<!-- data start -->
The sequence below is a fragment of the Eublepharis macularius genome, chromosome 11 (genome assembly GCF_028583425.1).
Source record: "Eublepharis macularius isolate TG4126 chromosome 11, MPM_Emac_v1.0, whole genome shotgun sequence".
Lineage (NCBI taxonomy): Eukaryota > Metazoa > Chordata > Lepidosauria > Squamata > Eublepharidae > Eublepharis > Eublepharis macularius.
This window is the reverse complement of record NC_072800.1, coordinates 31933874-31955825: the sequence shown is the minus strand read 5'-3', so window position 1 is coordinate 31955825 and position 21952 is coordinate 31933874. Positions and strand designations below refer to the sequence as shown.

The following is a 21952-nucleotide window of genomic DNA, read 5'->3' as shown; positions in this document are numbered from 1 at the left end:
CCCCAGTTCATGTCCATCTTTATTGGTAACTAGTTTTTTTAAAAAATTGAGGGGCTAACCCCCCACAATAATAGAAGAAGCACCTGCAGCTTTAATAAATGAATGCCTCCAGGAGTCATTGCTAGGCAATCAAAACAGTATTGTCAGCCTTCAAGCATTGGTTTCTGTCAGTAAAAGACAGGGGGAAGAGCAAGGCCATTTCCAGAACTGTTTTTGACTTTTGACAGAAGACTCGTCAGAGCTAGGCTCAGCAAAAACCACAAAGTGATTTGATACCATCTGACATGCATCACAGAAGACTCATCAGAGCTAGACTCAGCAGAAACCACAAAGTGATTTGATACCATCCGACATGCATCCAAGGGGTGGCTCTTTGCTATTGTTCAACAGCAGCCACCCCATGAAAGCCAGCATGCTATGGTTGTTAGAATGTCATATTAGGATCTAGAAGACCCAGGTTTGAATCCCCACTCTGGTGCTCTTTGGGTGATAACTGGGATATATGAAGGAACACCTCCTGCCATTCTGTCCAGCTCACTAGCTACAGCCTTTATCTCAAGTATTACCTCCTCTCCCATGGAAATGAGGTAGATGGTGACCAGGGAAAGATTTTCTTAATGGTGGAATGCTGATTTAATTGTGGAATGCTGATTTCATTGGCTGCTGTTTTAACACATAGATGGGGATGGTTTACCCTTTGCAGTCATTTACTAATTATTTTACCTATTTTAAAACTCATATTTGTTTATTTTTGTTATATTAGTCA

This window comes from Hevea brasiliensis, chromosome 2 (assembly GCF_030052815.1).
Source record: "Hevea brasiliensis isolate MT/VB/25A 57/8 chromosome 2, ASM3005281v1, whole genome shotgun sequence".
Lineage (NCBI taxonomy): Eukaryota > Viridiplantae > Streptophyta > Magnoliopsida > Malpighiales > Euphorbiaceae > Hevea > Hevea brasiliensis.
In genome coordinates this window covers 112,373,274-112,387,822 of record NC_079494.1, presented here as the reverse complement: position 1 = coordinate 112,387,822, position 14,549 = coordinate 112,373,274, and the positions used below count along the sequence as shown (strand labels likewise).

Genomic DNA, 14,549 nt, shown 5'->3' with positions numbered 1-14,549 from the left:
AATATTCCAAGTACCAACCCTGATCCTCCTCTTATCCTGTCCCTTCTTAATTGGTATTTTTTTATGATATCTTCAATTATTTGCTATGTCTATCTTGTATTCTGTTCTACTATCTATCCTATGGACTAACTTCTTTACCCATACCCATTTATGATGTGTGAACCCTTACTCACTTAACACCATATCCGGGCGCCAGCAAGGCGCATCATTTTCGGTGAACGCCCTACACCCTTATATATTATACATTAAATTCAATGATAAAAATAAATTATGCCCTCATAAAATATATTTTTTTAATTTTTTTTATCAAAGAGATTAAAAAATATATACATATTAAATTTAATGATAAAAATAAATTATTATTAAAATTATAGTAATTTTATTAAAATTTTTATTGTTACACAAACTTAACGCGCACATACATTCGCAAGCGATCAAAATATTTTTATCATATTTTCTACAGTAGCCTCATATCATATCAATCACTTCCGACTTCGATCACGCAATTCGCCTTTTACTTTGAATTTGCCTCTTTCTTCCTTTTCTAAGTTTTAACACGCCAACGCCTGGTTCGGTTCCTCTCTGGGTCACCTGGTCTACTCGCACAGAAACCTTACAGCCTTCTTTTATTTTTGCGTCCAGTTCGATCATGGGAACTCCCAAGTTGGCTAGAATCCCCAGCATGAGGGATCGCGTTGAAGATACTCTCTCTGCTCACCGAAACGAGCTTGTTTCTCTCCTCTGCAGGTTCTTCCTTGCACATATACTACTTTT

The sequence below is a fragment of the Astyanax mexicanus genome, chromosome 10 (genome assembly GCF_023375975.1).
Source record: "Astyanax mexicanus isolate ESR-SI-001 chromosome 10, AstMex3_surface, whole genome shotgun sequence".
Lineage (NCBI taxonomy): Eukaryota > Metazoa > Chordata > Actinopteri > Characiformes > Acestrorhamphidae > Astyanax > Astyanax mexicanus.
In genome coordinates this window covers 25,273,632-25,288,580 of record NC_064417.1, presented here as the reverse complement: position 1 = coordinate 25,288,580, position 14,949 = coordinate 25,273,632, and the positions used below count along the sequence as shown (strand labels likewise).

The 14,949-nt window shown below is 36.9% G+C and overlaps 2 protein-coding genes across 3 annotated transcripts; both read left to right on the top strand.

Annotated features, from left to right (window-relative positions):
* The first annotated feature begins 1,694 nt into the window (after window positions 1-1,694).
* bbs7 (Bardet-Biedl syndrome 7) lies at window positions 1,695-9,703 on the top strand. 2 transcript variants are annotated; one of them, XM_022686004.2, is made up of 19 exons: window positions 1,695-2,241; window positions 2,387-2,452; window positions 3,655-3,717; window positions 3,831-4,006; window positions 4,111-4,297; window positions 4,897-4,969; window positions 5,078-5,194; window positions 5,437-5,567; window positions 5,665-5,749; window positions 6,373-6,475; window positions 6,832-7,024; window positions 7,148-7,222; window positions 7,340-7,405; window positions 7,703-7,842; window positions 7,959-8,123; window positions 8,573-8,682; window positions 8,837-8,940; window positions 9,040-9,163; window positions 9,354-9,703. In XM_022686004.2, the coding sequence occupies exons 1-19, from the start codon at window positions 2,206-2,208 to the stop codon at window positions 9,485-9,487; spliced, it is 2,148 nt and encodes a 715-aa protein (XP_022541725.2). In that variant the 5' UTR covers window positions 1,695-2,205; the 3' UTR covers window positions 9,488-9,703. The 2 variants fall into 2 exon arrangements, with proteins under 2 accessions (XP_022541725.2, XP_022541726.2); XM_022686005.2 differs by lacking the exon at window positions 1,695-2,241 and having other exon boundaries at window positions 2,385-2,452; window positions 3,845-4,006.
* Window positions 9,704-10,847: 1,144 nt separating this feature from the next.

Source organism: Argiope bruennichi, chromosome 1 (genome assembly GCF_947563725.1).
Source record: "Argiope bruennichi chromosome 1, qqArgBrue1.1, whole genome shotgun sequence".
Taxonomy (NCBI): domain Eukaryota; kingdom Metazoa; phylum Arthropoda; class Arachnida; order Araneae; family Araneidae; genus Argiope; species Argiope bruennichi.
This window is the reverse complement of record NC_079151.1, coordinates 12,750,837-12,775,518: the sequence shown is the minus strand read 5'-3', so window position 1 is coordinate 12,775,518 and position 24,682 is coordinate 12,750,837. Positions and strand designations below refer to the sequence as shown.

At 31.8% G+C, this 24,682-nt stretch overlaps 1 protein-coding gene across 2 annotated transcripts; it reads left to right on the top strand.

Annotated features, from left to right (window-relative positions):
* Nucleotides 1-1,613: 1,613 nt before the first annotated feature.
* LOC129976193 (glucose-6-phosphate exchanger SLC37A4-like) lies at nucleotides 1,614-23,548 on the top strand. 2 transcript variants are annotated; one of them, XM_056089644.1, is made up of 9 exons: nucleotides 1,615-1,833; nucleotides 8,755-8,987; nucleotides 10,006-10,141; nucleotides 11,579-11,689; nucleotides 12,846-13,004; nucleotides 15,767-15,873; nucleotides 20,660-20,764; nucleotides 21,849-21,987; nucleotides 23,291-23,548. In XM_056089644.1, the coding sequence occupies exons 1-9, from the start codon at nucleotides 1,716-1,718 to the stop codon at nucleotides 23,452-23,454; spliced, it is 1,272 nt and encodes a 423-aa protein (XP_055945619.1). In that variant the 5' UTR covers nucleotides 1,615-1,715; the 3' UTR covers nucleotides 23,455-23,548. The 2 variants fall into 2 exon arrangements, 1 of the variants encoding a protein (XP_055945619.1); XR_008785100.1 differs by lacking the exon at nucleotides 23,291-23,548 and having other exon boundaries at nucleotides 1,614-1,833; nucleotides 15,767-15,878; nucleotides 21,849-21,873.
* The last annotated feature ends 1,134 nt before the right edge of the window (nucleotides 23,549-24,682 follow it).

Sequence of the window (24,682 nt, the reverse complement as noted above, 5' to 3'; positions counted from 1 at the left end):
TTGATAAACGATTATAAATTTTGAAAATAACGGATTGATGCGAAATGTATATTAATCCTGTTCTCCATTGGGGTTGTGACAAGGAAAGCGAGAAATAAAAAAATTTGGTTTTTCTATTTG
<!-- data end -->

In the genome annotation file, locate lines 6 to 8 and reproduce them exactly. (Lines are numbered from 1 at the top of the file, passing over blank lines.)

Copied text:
CCCCAGTTCATGTCCATCTTTATTGGTAACTAGTTTTTTTAAAAAATTGAGGGGCTAACCCCCCACAATAATAGAAGAAGCACCTGCAGCTTTAATAAATGAATGCCTCCAGGAGTCATTGCTAGGCAATCAAAACAGTATTGTCAGCCTTCAAGCATTGGTTTCTGTCAGTAAAAGACAGGGGGAAGAGCAAGGCCATTTCCAGAACTGTTTTTGACTTTTGACAGAAGACTCGTCAGAGCTAGGCTCAGCAAAAACCACAAAGTGATTTGATACCATCTGACATGCATCACAGAAGACTCATCAGAGCTAGACTCAGCAGAAACCACAAAGTGATTTGATACCATCCGACATGCATCCAAGGGGTGGCTCTTTGCTATTGTTCAACAGCAGCCACCCCATGAAAGCCAGCATGCTATGGTTGTTAGAATGTCATATTAGGATCTAGAAGACCCAGGTTTGAATCCCCACTCTGGTGCTCTTTGGGTGATAACTGGGATATATGAAGGAACACCTCCTGCCATTCTGTCCAGCTCACTAGCTACAGCCTTTATCTCAAGTATTACCTCCTCTCCCATGGAAATGAGGTAGATGGTGACCAGGGAAAGATTTTCTTAATGGTGGAATGCTGATTTAATTGTGGAATGCTGATTTCATTGGCTGCTGTTTTAACACATAGATGGGGATGGTTTACCCTTTGCAGTCATTTACTAATTATTTTACCTATTTTAAAACTCATATTTGTTTATTTTTGTTATATTAGTCA

This window comes from Hevea brasiliensis, chromosome 2 (assembly GCF_030052815.1).
Source record: "Hevea brasiliensis isolate MT/VB/25A 57/8 chromosome 2, ASM3005281v1, whole genome shotgun sequence".